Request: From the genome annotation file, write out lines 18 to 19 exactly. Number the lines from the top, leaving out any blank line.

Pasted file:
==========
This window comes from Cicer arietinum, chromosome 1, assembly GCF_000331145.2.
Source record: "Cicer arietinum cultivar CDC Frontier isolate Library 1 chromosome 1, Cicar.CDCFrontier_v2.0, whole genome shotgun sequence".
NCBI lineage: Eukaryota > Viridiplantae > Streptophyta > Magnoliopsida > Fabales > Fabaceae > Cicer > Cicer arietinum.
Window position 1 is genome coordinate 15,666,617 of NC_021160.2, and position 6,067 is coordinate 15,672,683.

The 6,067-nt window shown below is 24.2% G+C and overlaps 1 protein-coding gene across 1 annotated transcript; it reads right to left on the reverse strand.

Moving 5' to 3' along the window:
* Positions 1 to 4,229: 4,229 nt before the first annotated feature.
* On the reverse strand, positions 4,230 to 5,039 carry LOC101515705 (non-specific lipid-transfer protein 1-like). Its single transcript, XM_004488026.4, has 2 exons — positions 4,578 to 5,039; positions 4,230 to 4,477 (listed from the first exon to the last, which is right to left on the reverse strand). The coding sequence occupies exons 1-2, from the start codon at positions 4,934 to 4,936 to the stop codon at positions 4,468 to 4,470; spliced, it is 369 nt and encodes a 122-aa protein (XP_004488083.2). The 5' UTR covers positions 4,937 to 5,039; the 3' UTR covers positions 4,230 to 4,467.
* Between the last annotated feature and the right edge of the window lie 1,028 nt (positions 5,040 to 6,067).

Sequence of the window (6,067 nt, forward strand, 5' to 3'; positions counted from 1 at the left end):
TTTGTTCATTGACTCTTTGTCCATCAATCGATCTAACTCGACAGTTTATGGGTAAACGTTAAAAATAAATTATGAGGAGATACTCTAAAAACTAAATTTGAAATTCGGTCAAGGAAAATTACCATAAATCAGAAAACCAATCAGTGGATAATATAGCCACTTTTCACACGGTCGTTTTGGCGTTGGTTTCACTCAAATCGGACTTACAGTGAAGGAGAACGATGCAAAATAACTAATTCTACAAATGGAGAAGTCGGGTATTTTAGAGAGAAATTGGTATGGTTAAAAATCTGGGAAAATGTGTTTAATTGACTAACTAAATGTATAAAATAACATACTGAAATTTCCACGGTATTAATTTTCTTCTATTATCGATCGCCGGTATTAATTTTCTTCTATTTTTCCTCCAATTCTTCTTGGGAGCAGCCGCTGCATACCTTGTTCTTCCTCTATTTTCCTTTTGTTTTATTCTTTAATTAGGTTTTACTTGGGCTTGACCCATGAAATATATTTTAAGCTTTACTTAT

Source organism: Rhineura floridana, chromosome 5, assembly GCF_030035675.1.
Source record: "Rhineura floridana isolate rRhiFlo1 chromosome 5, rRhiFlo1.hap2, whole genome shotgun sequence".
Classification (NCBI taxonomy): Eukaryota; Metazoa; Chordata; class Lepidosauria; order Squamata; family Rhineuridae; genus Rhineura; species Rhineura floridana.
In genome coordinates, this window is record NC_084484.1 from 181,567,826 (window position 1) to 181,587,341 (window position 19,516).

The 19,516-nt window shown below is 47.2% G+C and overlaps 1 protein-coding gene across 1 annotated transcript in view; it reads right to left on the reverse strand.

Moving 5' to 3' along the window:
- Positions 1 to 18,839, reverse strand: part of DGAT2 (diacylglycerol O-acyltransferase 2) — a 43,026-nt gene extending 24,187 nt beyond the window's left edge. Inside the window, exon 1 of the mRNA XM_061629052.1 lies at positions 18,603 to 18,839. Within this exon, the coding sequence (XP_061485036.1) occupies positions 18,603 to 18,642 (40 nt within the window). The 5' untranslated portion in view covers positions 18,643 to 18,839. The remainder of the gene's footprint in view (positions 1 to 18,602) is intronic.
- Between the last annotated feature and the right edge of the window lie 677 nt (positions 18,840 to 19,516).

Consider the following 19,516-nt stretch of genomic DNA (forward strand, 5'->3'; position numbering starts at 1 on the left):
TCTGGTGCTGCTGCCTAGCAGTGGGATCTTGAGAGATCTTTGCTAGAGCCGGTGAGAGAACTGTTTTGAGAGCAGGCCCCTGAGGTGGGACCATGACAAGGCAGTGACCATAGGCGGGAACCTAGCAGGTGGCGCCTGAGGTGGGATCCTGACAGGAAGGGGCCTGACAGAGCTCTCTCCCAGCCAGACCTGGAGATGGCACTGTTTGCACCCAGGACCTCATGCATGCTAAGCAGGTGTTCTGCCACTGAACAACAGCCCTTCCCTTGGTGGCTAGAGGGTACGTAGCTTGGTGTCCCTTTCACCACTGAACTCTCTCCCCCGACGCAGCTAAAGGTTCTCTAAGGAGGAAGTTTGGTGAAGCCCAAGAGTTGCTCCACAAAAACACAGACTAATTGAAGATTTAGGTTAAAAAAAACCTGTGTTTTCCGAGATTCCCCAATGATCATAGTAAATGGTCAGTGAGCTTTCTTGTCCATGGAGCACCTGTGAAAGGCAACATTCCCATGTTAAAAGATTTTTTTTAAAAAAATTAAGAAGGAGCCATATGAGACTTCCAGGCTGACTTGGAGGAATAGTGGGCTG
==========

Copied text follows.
- Positions 1 to 18,839, reverse strand: part of DGAT2 (diacylglycerol O-acyltransferase 2) — a 43,026-nt gene extending 24,187 nt beyond the window's left edge. Inside the window, exon 1 of the mRNA XM_061629052.1 lies at positions 18,603 to 18,839. Within this exon, the coding sequence (XP_061485036.1) occupies positions 18,603 to 18,642 (40 nt within the window). The 5' untranslated portion in view covers positions 18,643 to 18,839. The remainder of the gene's footprint in view (positions 1 to 18,602) is intronic.
- Between the last annotated feature and the right edge of the window lie 677 nt (positions 18,840 to 19,516).